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By: jamuraa, Michael Janssen
Jan 09 2008 1:57am
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It's January, and it's back to normal for the Magic Online standard premier events. Last week we got some happy big events with big payouts that drew big crowds. This week we have just the normal amount of tournaments with the 'normal' payouts of 2x. As an added kick in the shins, last week and weeks before the participants in a premier event got a promo land (last week was an Island), and this week you got nothing for participation at all. Hopefully we'll get something for participation again sometime soon - I think it makes it more desirable to join the tourneys if I'm at least not going away empty handed.

This week I'm going to delve into the mechanics of the actual premier event itself. While I focus solely on standard premier events, this information will hopefully be useful for almost all of the premier events online, even the sealed formats. That's because this week we start a short series on Swiss Math. Swiss math is the fine art of figuring out when you have lost a tournament, or when you are solidly within the top eight of a tournament. If you are going to be playing a lot of events, I suggest you get very familiar with Swiss Math, as it will be affecting you. I'm going to start at the beginning, because you need to start somewhere. Tournaments that are run on Magic Online are structured in a method called Swiss Draw. A pairing is how a tournament organizer decides who plays who in each round. Swiss pairing is designed so that players end up playing people who have done just as well or as badly as you have. Swiss tournaments are run in a number of rounds. In Magic Online, the number of rounds is determined by the number of players who are in a tournament. If there 32 players or less, there are five rounds, 33-64 there are six, and 65-128 there are seven. Most "normal" events won't go over 8 rounds, which covers tourneys above 129 but less than 226. The number of rounds will be important later.

At the beginning of a Swiss Draw tournament, each player is paired randomly against another player, and you play the first round. After that, the pairings are determined by points. If you win a match, you get three points. Drawing a match gets you one point, and losing nets you no points at all. In the rounds after the first round, players with the same amount of points are randomly paired against each other, but players never play each other more than once in a tournament. If there are an odd number of players, one player from a lower point group will play a player from a higher point group. This is called being "paired down" or "paired up" depending on whether you are the lower or higher point value. There are a ton of corner cases here - one example is if there are only two players at a particular point value, but they have already played each other, they get paired strangely, with one player pairing up and the other down, or both down if they are at the top.

So, how many points do you need in order to be in the top eight? Well it depends on the exact tourney, because the number of rounds varies as explained earlier. However, a good guideline is this: if you are undefeated, and there are only two rounds left, you can draw your remaining matches in the Swiss Draw and make it into the top eight. This is because the number of rounds is not random, it is chosen specifically so that if everyone played every match and there were no draws, there would be one undefeated champion at the end given that they are "full". This means that with two rounds left, there should be 4 players that are undefeated. This group of four players has at least three more points than any other player in the tournament. In two rounds, the most that anyone can gain is six points, by winning once. Because of how swiss math works out, there are between 12 and 20 players that are three points below. In order to surpass you if you draw out, they would need to win twice, gaining six points. If there are 12 players, that means 3 will be able to pass you, which is fine. If there are 16 players (the max for a 64 player tournament), 4 will be able to pass you. This is fine because you will still be in the top 8 - there will be four players with one more point than you and the four players that draw will be the next four players. This seems complicated, but I've included a diagram below which will hopefully make it clearer. The only time you need to worry is if you have more than 64 players. Even then it is usually okay to draw your last two rounds - but it comes down to how your tiebreakers sit. Tiebreakers are conveniently the subject of next week's column, so we'll stop here for this week.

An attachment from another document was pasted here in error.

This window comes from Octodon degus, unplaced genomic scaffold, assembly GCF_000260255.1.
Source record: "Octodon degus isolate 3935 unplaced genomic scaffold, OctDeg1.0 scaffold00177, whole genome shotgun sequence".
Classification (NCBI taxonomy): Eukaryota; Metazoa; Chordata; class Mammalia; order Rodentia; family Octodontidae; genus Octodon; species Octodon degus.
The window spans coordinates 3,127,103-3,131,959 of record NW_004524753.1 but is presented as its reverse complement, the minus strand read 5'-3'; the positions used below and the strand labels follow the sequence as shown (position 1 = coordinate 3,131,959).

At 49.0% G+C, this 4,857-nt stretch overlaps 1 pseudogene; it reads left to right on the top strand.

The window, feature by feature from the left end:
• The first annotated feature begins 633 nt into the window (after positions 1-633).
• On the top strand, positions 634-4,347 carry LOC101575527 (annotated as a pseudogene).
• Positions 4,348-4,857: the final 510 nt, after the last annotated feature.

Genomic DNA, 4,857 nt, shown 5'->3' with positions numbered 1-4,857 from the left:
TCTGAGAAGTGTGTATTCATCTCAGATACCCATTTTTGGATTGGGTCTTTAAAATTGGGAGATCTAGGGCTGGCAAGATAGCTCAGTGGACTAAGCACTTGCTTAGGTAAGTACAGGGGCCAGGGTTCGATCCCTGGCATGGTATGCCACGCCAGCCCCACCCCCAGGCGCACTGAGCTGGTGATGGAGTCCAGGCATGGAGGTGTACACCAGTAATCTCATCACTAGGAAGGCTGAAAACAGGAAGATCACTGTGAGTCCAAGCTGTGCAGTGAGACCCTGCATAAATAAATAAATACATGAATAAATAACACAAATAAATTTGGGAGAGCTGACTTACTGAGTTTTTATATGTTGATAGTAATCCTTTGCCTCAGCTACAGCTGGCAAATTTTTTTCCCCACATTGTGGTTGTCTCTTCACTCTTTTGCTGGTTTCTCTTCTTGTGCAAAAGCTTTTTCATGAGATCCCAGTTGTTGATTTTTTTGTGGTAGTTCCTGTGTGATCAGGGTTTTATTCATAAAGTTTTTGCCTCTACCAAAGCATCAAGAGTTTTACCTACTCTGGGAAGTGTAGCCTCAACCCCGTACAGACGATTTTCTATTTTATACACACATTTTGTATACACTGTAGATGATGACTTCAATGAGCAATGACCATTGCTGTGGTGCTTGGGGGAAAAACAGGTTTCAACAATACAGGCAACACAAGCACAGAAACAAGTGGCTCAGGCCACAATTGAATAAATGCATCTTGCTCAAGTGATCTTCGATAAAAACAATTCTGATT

Statistics for Standard PEs: 1/1/2008 to 1/8/2008

This week there were fifteen standard Premier Events (PEs) scheduled on Magic Online. Two of the events this week got wiped however, one due to an unexpected server crash, and the other due to the moving of the scheduled downtime to Tuesday morning. This leaves us with thirteen PEs worth of top 8, giving us 104 spots. We're back to the "normal" PE sizes this week, as the holiday events end and all the PEs return to 2x payouts. Standard Premier Events and got an average turnout of 47 players, up almost 9 players per 2x PE. This is probably because more people were playing 4x events last week. Ten of the thirteen events this week had split finals.

Winner - Split - Second - Semifinals - Quarterfinals

Colors Deck Name Placings Percentage
Elves! 16%
Big Mana 9%
Mannequin 7%
Pickles Blink 7%
Rock 7%
Doran Rock 5%
Knoll Storm 4%
Goblins 4%
Traumatized 3%
Faeries 3%
Faerie Stompy 3%
Merfolk 2%
/ Kithkin 2%
Tokens 1%
Guile 1%
Blink 1%
Mana Ramp 1%
Reanimator <1%
Control <1%
  Other 7%
  Inactivity 1%

Elves! continues to dominate the Meta this week, although it is losing its grip slightly. Big Mana regained some of it's position from two weeks ago, showing that it is still a force to be contended with. Rock and Doran Rock are still quite dominant, if they are combined, they would take second place in the rankings with 14%. An interesting development is that there is a kind of 'flattening' of the meta this week, as the top decks lost some ground, and the lower decks gianed ground across the board - the whole bottom half of the chart with the exception of a few gained a couple percentage points. The green-white Mana Ramp lost some spots this week.